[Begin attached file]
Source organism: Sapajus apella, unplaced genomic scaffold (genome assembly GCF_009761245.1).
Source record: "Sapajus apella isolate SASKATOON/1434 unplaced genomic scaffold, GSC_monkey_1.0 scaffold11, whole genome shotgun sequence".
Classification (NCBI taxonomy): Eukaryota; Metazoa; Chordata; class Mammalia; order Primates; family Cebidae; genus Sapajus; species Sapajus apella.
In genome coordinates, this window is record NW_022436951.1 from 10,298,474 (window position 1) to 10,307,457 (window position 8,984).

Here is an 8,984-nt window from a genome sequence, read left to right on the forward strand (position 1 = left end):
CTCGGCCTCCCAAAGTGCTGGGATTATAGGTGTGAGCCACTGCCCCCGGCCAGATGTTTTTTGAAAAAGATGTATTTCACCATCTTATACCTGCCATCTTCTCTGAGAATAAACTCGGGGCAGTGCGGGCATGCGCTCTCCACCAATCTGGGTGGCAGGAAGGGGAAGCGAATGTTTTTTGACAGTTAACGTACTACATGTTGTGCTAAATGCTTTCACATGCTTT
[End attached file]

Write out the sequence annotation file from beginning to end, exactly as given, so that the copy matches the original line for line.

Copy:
Source organism: Sapajus apella, unplaced genomic scaffold (genome assembly GCF_009761245.1).
Source record: "Sapajus apella isolate SASKATOON/1434 unplaced genomic scaffold, GSC_monkey_1.0 scaffold11, whole genome shotgun sequence".
Classification (NCBI taxonomy): Eukaryota; Metazoa; Chordata; class Mammalia; order Primates; family Cebidae; genus Sapajus; species Sapajus apella.
In genome coordinates, this window is record NW_022436951.1 from 10,298,474 (window position 1) to 10,307,457 (window position 8,984).

Here is an 8,984-nt window from a genome sequence, read left to right on the forward strand (position 1 = left end):
CTCGGCCTCCCAAAGTGCTGGGATTATAGGTGTGAGCCACTGCCCCCGGCCAGATGTTTTTTGAAAAAGATGTATTTCACCATCTTATACCTGCCATCTTCTCTGAGAATAAACTCGGGGCAGTGCGGGCATGCGCTCTCCACCAATCTGGGTGGCAGGAAGGGGAAGCGAATGTTTTTTGACAGTTAACGTACTACATGTTGTGCTAAATGCTTTCACATGCTTT